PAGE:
While on tour with his band, Joy Division, Bruce has his first seizure. With a new wife, Betty (née Ross), and a baby on the way, he can't let a debilitating illness destroy his future earning potential. His research now has personal urgency. Already proving his willingess to experiment with pharmaceuticals, Bruce decides to inject himself with the serum. Never one to stand in the way of her husband's decisions, Betty agrees to monitor the experiment along with a team of scientists. 

We'd have no movie if things didn't go horribly awry: Bruce is transformed into the rampaging 2-ton monster, the incredible Hulk! The team of scientists is killed and Betty injured as the Hulk breaks through the concrete wall, leaping away into the night.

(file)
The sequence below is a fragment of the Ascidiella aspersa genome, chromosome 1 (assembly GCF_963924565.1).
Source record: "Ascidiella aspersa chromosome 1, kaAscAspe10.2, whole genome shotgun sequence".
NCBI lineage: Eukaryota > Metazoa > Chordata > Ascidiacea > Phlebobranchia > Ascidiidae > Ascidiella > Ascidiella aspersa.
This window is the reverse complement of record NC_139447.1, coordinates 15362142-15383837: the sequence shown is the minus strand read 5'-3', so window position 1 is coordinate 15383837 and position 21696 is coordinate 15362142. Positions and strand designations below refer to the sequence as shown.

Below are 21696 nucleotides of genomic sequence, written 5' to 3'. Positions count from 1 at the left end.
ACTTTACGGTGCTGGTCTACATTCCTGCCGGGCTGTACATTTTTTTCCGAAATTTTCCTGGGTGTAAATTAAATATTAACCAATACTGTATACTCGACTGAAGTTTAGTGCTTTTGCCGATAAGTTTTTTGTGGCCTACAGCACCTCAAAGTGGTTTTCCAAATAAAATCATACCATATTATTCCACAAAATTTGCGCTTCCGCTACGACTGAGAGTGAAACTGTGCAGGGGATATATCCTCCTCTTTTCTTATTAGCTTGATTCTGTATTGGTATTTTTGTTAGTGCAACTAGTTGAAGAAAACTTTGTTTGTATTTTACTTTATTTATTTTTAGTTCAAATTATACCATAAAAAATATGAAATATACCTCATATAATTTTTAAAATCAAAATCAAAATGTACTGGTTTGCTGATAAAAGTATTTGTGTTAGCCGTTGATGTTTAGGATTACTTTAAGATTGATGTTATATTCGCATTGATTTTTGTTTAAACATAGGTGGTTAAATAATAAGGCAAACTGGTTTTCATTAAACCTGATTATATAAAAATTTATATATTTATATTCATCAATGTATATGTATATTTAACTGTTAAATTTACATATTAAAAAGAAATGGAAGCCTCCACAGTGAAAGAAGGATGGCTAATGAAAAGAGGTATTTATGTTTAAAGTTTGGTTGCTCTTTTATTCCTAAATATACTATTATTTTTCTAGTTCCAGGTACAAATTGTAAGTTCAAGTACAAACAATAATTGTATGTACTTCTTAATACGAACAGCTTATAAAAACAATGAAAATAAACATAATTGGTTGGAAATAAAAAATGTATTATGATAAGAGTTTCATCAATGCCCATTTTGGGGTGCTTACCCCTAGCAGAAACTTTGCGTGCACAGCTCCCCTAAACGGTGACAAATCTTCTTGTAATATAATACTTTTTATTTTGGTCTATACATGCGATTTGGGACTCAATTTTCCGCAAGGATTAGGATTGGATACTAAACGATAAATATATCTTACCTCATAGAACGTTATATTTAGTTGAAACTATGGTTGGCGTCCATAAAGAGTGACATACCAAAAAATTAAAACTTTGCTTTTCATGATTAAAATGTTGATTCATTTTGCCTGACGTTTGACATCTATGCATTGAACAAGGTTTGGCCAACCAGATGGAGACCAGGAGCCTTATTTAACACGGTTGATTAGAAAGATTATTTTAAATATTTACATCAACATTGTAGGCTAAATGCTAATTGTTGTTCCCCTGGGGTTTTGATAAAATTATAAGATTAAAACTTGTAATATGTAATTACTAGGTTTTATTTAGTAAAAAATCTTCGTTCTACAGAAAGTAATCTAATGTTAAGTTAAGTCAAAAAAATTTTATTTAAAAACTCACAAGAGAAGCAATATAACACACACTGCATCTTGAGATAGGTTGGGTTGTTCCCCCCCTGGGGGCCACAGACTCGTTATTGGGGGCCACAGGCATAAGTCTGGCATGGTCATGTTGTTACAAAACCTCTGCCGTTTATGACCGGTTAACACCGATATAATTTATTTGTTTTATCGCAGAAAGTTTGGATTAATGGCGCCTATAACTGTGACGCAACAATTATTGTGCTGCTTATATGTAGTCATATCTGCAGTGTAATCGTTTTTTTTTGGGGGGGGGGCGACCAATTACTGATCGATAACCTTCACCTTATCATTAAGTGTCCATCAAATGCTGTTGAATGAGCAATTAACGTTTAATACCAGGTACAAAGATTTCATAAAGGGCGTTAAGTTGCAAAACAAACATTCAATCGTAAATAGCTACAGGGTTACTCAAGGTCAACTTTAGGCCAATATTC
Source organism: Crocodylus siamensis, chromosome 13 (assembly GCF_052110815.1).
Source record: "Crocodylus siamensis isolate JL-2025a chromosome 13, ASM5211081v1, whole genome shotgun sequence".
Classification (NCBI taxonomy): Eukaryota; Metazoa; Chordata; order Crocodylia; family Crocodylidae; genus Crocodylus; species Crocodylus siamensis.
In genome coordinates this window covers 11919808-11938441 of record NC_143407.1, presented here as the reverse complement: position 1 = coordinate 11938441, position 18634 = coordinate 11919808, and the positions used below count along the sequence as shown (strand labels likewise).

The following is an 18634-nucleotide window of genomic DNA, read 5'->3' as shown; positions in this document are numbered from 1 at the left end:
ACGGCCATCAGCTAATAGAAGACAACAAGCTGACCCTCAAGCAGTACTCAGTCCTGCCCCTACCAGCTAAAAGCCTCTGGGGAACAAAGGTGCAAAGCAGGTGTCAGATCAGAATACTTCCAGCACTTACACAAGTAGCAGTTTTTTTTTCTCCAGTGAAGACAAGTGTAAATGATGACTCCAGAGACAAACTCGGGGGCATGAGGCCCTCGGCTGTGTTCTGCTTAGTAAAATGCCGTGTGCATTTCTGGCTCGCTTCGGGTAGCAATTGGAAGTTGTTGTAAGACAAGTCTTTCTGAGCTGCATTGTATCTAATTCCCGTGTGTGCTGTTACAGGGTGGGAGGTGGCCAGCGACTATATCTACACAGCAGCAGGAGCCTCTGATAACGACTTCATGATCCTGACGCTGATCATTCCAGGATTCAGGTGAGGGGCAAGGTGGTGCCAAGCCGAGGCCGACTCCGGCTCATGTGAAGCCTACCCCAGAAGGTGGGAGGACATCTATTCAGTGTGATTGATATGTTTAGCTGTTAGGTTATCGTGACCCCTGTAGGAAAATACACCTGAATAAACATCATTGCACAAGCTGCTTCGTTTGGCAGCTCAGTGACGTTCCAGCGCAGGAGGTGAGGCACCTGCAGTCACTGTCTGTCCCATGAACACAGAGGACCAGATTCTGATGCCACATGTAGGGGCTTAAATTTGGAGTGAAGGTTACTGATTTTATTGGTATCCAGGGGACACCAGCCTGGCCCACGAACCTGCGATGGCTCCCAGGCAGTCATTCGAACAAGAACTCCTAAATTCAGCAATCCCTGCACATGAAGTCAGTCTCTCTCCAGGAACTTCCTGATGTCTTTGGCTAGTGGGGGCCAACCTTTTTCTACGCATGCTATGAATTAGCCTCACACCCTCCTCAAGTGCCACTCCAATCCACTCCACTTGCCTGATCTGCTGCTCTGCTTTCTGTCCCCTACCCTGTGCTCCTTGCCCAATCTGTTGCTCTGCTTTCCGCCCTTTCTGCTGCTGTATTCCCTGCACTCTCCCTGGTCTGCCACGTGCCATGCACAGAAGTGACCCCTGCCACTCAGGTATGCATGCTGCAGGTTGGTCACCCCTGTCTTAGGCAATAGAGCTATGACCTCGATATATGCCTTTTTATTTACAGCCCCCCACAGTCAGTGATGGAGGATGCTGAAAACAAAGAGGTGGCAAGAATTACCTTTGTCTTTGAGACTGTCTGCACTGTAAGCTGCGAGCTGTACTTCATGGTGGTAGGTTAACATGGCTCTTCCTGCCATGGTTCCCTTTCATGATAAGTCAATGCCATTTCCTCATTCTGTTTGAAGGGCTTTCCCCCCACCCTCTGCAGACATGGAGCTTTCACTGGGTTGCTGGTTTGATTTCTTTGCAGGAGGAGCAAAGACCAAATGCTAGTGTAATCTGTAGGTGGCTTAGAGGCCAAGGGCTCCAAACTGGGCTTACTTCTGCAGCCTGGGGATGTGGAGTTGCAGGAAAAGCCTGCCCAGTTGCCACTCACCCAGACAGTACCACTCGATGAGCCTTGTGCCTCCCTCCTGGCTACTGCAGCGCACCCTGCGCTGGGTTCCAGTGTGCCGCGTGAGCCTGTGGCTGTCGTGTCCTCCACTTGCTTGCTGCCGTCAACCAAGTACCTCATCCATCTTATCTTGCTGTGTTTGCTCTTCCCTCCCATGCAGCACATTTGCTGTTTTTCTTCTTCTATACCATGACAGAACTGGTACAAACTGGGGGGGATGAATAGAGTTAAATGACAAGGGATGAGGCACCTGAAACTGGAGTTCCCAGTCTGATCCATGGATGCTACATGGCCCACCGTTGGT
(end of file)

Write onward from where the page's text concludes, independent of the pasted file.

Eventually the monster calms down, shrinking back into the form of his human alter-ego. Bruce returns to check up on his American sweetheart who has just given birth to their child. But things will never be the same. Betty still loves Bruce, but he can't get past the danger he now presents to his family. This should be the best time of his life, with a new recording contract and a career as a respected scientist. But Bruce can no longer control the beast within, his radiated testosterone making the lure of French women irresistible. Betty is an old-fashioned gal who deserves a good, mild-mannered husband, but Bruce is increasingly drawn to the dark temptations of a groupie-succubus, who's only interested in the green glamor of his emerging super-stardom. As he writes in one of his songs:
Why is the bedroom so cold
Turned away on your side?
Is my timing that flawed,
Our respect run so dry?
Yet there's still this appeal
That we've kept through our lives
Love, love will tear us apart again